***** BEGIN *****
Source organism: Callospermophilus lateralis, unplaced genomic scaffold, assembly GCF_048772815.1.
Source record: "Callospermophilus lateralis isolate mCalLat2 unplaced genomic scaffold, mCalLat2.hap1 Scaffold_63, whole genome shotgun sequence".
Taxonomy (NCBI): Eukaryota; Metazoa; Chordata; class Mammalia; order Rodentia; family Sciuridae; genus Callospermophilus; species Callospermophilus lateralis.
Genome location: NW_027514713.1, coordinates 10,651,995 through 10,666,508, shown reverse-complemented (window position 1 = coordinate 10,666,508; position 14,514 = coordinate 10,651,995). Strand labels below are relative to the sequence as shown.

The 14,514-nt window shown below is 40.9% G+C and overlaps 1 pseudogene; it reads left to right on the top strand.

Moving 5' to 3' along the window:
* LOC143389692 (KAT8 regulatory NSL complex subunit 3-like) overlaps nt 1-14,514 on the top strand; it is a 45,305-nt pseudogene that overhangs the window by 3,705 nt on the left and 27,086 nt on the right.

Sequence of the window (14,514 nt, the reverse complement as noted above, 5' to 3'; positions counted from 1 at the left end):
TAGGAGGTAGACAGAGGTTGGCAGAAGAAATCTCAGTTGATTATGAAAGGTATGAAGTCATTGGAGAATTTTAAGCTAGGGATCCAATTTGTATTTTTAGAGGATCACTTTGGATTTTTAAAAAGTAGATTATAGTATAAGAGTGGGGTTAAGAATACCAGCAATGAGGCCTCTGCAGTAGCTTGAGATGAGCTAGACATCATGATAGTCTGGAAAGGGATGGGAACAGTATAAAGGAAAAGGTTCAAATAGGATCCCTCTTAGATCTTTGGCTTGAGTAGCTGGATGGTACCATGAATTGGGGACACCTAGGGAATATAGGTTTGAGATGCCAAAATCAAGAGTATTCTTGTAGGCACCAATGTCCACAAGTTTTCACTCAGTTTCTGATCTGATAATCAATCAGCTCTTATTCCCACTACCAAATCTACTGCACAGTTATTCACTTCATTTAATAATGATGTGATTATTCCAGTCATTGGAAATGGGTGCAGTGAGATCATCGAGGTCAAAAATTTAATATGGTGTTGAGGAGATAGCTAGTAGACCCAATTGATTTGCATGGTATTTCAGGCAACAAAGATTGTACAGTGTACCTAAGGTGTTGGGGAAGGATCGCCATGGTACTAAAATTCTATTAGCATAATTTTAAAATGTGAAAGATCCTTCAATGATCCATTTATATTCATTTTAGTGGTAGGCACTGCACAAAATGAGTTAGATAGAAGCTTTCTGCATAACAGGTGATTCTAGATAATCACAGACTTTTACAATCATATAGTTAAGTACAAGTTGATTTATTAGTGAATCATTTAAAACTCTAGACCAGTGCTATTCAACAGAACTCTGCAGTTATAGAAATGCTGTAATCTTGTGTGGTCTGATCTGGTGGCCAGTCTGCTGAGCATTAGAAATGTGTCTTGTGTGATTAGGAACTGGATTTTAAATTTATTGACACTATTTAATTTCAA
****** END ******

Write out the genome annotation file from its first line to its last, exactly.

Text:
Source organism: Callospermophilus lateralis, unplaced genomic scaffold, assembly GCF_048772815.1.
Source record: "Callospermophilus lateralis isolate mCalLat2 unplaced genomic scaffold, mCalLat2.hap1 Scaffold_63, whole genome shotgun sequence".
Taxonomy (NCBI): Eukaryota; Metazoa; Chordata; class Mammalia; order Rodentia; family Sciuridae; genus Callospermophilus; species Callospermophilus lateralis.
Genome location: NW_027514713.1, coordinates 10,651,995 through 10,666,508, shown reverse-complemented (window position 1 = coordinate 10,666,508; position 14,514 = coordinate 10,651,995). Strand labels below are relative to the sequence as shown.

The 14,514-nt window shown below is 40.9% G+C and overlaps 1 pseudogene; it reads left to right on the top strand.

Moving 5' to 3' along the window:
* LOC143389692 (KAT8 regulatory NSL complex subunit 3-like) overlaps nt 1-14,514 on the top strand; it is a 45,305-nt pseudogene that overhangs the window by 3,705 nt on the left and 27,086 nt on the right.

Sequence of the window (14,514 nt, the reverse complement as noted above, 5' to 3'; positions counted from 1 at the left end):
TAGGAGGTAGACAGAGGTTGGCAGAAGAAATCTCAGTTGATTATGAAAGGTATGAAGTCATTGGAGAATTTTAAGCTAGGGATCCAATTTGTATTTTTAGAGGATCACTTTGGATTTTTAAAAAGTAGATTATAGTATAAGAGTGGGGTTAAGAATACCAGCAATGAGGCCTCTGCAGTAGCTTGAGATGAGCTAGACATCATGATAGTCTGGAAAGGGATGGGAACAGTATAAAGGAAAAGGTTCAAATAGGATCCCTCTTAGATCTTTGGCTTGAGTAGCTGGATGGTACCATGAATTGGGGACACCTAGGGAATATAGGTTTGAGATGCCAAAATCAAGAGTATTCTTGTAGGCACCAATGTCCACAAGTTTTCACTCAGTTTCTGATCTGATAATCAATCAGCTCTTATTCCCACTACCAAATCTACTGCACAGTTATTCACTTCATTTAATAATGATGTGATTATTCCAGTCATTGGAAATGGGTGCAGTGAGATCATCGAGGTCAAAAATTTAATATGGTGTTGAGGAGATAGCTAGTAGACCCAATTGATTTGCATGGTATTTCAGGCAACAAAGATTGTACAGTGTACCTAAGGTGTTGGGGAAGGATCGCCATGGTACTAAAATTCTATTAGCATAATTTTAAAATGTGAAAGATCCTTCAATGATCCATTTATATTCATTTTAGTGGTAGGCACTGCACAAAATGAGTTAGATAGAAGCTTTCTGCATAACAGGTGATTCTAGATAATCACAGACTTTTACAATCATATAGTTAAGTACAAGTTGATTTATTAGTGAATCATTTAAAACTCTAGACCAGTGCTATTCAACAGAACTCTGCAGTTATAGAAATGCTGTAATCTTGTGTGGTCTGATCTGGTGGCCAGTCTGCTGAGCATTAGAAATGTGTCTTGTGTGATTAGGAACTGGATTTTAAATTTATTGACACTATTTAATTTCAA